Tuesday, March 10, 2009

Language Cops

My dad was a lexicographical reactionary. He fought the good fight against bastardization, and railed indignantly about "wrong" usage (the phrase "very unique" could make him downright apoplectic). And he was hardly alone. We all know language cops, or read their sputterings (that's not a word, by the way, so I've just raised the blood pressure of a certain portion of my readership) in books and in the media.

But the thing is: they're all nuts, if you'll think about it (sorry, dad!). Language simply is. It bastardizes, it has always bastardized, and it's inherently flexible enough to accommodate an ever widening field of expression. And that widening has no sanctioning authority. Language is no more controllable than thought. No one owns language; the ivory tower has no more claim on it than it does on, say, economics. As in that field, the role of academics is not to dictate (i.e. tell everyone how to spend and save) but to observe, hoping to understand the natural process of things. Descriptivism rather than prescriptivism.

Ages have passed since prescriptivism was acknowledged by professional lexicographers to be peeing into the wind at best - and bald-faced snobbery at worst. Yet we still expect dictionary editors to be crusty old fuds who'd sternly point bony fingers at our sloppy, careless, wrong-wrong-wrong use of language. The stereotype stems in large part from the work of uber-prescriptivist H. W. Fowler, who presumed to not only catalog language patterns he disdained, but to impose his predilections as a firm standard for the rest of us (split infinitives strictly intentional!). And generations of readers and writers hewed to his command. Prescriptivees, if you will (though a few of you emphatically won't).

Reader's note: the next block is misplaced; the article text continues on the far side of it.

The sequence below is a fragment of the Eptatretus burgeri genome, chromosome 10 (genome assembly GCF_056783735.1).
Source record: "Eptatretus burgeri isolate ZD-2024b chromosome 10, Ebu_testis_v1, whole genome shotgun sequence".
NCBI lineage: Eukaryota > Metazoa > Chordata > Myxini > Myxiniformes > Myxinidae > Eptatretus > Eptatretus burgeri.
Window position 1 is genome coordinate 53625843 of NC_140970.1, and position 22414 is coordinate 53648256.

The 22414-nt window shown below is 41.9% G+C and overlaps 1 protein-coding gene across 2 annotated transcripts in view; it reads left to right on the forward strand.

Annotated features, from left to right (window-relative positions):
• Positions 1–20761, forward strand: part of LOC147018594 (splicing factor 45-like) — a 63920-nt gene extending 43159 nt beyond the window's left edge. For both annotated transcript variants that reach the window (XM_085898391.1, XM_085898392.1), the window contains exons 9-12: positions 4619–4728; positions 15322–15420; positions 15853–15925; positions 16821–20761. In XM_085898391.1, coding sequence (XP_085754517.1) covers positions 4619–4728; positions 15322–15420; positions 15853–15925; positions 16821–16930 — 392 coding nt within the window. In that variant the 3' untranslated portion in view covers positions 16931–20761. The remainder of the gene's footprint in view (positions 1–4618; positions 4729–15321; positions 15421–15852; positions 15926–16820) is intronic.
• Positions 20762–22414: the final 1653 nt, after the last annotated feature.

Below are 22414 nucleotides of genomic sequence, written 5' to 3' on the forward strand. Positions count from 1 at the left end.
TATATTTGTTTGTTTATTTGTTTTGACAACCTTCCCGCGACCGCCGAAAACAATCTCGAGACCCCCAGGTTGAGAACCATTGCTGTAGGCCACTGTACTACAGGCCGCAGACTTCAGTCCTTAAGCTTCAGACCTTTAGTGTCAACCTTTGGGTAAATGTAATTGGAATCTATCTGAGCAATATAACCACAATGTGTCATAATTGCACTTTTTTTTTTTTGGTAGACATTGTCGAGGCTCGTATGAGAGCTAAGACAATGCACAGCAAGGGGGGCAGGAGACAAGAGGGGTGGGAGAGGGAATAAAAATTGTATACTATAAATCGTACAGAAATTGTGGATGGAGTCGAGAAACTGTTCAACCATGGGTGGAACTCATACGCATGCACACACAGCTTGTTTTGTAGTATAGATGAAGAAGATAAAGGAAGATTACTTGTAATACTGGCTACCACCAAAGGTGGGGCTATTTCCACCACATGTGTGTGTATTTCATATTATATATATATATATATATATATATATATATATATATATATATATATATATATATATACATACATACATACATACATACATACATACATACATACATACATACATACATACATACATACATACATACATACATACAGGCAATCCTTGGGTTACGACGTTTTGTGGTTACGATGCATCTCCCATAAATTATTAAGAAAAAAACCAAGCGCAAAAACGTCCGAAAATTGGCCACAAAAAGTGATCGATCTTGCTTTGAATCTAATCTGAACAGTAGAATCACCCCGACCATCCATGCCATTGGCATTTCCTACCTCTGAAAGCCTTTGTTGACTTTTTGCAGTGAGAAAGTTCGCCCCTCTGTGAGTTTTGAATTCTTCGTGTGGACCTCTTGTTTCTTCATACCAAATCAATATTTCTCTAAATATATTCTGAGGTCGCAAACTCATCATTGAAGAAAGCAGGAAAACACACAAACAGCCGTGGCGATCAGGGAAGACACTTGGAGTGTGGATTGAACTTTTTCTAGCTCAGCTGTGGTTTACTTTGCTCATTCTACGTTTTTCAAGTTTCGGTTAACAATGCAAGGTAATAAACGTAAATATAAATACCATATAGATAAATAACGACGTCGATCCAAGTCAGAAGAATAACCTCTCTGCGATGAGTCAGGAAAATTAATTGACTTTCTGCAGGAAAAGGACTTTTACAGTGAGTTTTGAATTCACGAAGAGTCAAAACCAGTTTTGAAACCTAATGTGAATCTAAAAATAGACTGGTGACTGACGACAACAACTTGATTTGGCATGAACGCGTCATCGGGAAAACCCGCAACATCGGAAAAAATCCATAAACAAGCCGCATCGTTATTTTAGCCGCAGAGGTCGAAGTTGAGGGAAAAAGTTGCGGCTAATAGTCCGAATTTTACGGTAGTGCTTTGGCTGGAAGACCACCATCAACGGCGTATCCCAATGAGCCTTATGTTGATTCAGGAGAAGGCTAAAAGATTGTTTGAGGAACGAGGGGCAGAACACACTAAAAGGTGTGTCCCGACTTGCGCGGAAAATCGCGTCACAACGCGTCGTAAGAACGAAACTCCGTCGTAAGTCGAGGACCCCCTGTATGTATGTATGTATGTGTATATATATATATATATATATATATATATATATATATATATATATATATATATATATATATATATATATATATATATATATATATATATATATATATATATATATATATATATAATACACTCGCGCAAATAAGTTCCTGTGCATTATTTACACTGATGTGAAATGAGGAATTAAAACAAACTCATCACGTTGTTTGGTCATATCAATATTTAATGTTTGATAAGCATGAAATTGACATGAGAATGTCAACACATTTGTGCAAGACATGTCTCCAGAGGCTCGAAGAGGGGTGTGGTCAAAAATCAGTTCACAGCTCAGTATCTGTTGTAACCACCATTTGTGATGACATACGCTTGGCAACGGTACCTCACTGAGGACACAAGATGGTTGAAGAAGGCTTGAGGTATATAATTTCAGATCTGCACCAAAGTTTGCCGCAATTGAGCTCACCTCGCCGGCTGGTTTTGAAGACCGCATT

Have a look at how latter day dictionary editors view Fowler and his spawn, via this classic review of "The New Fowler's Modern English Usage" in the Atlantic by Jesse Sheidlower, editor at large of the Oxford English Dictionary. It's akin to a booster shot for staving off artificial constraint of one's self-expression.

Years ago, long before that review was published, I called Jesse (who I knew from beer geek circles) to ask whether a certain formulation I'd come up with was an actual word. He clucked his tongue and shot back "Anything you say or write, which clearly conveys whatever you, a native speaker, intend to express, is a word". I'd never use that liberty to excuse lazy, unclear writing. But if the editor of the OED gives you free reign, that's as liberating as Fowler's injunctions once were hindering!

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